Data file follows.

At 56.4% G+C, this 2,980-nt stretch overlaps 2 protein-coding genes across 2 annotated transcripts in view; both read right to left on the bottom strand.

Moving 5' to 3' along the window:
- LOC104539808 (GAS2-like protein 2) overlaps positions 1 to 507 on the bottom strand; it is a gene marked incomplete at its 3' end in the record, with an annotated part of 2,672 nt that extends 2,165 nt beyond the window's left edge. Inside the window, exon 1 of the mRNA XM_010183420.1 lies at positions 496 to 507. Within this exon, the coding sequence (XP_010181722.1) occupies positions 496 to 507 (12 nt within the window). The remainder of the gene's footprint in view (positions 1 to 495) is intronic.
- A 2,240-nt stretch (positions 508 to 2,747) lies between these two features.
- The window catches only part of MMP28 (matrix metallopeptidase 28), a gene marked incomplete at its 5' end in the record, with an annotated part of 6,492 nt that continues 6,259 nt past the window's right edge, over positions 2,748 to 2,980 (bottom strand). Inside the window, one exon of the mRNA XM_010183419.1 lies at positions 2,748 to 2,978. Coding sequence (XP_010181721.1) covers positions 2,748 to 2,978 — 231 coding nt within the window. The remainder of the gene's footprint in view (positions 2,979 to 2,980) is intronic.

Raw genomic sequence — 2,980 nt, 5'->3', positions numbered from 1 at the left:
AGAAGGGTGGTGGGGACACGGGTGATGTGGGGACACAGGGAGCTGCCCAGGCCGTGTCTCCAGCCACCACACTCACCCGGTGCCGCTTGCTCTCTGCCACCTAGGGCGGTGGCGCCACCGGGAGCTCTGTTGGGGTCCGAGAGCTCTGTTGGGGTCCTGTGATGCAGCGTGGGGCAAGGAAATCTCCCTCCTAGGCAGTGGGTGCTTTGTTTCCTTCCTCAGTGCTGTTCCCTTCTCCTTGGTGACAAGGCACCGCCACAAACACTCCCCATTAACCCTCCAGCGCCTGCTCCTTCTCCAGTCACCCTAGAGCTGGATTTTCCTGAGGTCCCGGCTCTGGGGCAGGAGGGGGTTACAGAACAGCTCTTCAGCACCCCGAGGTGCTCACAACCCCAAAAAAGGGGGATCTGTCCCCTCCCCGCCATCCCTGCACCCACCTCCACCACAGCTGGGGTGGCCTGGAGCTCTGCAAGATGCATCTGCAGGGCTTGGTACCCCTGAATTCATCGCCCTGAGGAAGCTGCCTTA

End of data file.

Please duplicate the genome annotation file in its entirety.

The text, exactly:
At 56.4% G+C, this 2,980-nt stretch overlaps 2 protein-coding genes across 2 annotated transcripts in view; both read right to left on the bottom strand.

Moving 5' to 3' along the window:
- LOC104539808 (GAS2-like protein 2) overlaps positions 1 to 507 on the bottom strand; it is a gene marked incomplete at its 3' end in the record, with an annotated part of 2,672 nt that extends 2,165 nt beyond the window's left edge. Inside the window, exon 1 of the mRNA XM_010183420.1 lies at positions 496 to 507. Within this exon, the coding sequence (XP_010181722.1) occupies positions 496 to 507 (12 nt within the window). The remainder of the gene's footprint in view (positions 1 to 495) is intronic.
- A 2,240-nt stretch (positions 508 to 2,747) lies between these two features.
- The window catches only part of MMP28 (matrix metallopeptidase 28), a gene marked incomplete at its 5' end in the record, with an annotated part of 6,492 nt that continues 6,259 nt past the window's right edge, over positions 2,748 to 2,980 (bottom strand). Inside the window, one exon of the mRNA XM_010183419.1 lies at positions 2,748 to 2,978. Coding sequence (XP_010181721.1) covers positions 2,748 to 2,978 — 231 coding nt within the window. The remainder of the gene's footprint in view (positions 2,979 to 2,980) is intronic.

Raw genomic sequence — 2,980 nt, 5'->3', positions numbered from 1 at the left:
AGAAGGGTGGTGGGGACACGGGTGATGTGGGGACACAGGGAGCTGCCCAGGCCGTGTCTCCAGCCACCACACTCACCCGGTGCCGCTTGCTCTCTGCCACCTAGGGCGGTGGCGCCACCGGGAGCTCTGTTGGGGTCCGAGAGCTCTGTTGGGGTCCTGTGATGCAGCGTGGGGCAAGGAAATCTCCCTCCTAGGCAGTGGGTGCTTTGTTTCCTTCCTCAGTGCTGTTCCCTTCTCCTTGGTGACAAGGCACCGCCACAAACACTCCCCATTAACCCTCCAGCGCCTGCTCCTTCTCCAGTCACCCTAGAGCTGGATTTTCCTGAGGTCCCGGCTCTGGGGCAGGAGGGGGTTACAGAACAGCTCTTCAGCACCCCGAGGTGCTCACAACCCCAAAAAAGGGGGATCTGTCCCCTCCCCGCCATCCCTGCACCCACCTCCACCACAGCTGGGGTGGCCTGGAGCTCTGCAAGATGCATCTGCAGGGCTTGGTACCCCTGAATTCATCGCCCTGAGGAAGCTGCCTTA